Drawing a feeble link between the content of this post’s photo and today’s date, remembrance day, I tilt my hat to the veterans. Though I will also point out that WWI was an imperialist war that in my opinion served Australia in no way. We got slaughtered for king and country, a country not even our own. Over ten per cent of Australians served and the casualty rate was 65%, the highest for any country involved in the war. Why exactly? Well partly because that’s what war does, it kills people, but also because of poor management in high command. And what exactly did we get to show for it? Not much, although there is this curious photo of a kangaroo in Cairo (with the pyramids in the background and everything), where the Australian 9th and 10th battalions trained before being sent to Gallipoli.
I’d also like to point out that today we will see the most useless but beautiful of numerical alignments. In fact I’ve scheduled this post to publish precisely at that moment… sort of, in Turkey anyway, where it seemed most appropriate (and convenient for me). That time is of course 11:11.11 on the date of 11/11/11. Marvel at the wonder, and never mind that when it passed here in Australia I was out surfing.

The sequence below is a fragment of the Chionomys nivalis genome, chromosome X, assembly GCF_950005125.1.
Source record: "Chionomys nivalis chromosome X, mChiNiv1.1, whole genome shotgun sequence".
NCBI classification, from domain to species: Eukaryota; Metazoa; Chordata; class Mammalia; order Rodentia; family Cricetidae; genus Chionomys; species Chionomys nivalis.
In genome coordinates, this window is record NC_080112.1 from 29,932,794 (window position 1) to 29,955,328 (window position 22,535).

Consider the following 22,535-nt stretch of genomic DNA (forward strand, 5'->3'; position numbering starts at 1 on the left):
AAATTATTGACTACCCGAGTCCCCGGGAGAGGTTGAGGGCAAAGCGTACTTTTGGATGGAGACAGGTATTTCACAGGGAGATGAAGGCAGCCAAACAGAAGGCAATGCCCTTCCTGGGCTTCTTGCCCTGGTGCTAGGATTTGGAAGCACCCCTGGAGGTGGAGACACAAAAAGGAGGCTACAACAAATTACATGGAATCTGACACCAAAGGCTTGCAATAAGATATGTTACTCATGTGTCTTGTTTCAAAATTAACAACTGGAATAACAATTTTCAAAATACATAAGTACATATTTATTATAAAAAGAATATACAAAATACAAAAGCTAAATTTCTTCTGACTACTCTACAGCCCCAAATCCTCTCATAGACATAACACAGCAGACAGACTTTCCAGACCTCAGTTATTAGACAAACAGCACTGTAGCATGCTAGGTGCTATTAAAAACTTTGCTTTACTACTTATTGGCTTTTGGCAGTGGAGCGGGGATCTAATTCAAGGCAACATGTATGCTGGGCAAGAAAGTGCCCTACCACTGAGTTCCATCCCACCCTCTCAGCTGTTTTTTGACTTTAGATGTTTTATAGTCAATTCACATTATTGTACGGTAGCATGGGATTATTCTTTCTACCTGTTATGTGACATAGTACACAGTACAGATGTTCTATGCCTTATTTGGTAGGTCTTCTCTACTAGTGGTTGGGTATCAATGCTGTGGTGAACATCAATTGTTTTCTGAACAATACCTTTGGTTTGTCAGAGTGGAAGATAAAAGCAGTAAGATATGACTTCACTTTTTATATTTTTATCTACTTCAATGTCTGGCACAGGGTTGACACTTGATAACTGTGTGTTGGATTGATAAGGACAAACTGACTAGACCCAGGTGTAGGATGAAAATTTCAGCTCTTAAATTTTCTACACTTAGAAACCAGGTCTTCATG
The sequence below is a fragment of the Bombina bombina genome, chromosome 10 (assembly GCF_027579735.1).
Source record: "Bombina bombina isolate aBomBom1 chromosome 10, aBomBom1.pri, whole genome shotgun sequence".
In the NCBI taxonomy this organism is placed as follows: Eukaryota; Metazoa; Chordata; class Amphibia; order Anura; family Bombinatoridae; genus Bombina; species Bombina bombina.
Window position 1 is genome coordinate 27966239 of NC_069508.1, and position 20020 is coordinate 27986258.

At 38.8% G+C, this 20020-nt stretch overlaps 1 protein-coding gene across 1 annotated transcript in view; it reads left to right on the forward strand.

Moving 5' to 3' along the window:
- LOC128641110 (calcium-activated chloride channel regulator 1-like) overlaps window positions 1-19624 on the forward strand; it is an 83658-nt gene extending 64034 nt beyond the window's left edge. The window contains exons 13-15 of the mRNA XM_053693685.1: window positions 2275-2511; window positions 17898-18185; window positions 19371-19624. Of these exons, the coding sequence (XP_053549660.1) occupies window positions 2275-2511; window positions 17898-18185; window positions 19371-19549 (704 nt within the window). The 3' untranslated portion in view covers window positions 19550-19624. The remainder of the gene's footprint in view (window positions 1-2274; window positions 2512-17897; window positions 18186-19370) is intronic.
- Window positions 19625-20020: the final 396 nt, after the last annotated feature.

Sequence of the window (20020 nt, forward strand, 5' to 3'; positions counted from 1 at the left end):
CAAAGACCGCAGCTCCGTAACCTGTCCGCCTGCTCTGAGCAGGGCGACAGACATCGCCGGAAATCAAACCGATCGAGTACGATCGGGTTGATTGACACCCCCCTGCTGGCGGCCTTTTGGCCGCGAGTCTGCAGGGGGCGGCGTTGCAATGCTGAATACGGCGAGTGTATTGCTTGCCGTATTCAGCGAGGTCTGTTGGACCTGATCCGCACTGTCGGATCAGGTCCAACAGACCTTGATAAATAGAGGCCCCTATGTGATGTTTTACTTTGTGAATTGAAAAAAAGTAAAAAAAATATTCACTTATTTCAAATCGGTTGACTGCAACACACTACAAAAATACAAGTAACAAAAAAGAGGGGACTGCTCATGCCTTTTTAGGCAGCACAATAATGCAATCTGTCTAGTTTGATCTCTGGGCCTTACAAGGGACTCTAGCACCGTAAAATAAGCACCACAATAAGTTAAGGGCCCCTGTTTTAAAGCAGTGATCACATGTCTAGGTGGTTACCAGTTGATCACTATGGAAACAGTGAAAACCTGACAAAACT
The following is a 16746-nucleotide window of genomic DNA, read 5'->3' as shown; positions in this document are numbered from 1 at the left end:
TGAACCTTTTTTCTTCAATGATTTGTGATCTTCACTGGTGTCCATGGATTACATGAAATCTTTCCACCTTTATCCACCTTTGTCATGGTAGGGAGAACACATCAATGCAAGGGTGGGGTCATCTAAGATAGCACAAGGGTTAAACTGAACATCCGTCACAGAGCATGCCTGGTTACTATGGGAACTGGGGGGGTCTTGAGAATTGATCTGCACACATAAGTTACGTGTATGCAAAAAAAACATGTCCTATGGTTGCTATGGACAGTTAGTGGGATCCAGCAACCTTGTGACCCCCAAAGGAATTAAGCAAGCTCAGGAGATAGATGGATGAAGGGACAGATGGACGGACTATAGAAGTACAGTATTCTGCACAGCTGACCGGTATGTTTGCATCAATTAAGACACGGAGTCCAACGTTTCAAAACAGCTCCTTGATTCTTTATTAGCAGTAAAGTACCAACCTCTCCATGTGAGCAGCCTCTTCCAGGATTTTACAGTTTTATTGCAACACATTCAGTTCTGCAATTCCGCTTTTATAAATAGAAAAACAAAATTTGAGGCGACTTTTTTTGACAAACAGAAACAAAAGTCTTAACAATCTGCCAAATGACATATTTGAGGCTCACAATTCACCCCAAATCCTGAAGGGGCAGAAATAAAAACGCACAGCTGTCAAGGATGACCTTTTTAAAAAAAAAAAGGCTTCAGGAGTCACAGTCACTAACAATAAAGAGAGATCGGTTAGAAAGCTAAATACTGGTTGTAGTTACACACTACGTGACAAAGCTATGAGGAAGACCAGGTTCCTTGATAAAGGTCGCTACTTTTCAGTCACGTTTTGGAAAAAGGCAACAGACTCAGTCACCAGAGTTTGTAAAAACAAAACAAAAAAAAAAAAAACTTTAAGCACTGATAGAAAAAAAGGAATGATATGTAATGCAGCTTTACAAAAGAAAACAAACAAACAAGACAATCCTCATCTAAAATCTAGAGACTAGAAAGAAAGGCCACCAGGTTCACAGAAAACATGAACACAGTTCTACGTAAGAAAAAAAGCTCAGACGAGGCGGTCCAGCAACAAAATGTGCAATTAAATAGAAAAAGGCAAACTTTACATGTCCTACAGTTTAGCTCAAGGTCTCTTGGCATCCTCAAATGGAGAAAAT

Moving back to Bolivia’s fiestas.
At risk of a dancer portrait overload, here is yet another from the San Pedro festival I attended in Bolivia in April this year. I’d have stopped photographing them by now if they weren’t so damn photogenic. The bowler hat she is wearing is all the rage for women to wear in Bolivia. Supposedly it was adopted from the British somehow, but now they are ‘traditional’ I suppose and different styles can indicate marital status… or so someone told me.
More variety to come, I promise, we still have most of this month to flesh the theme out.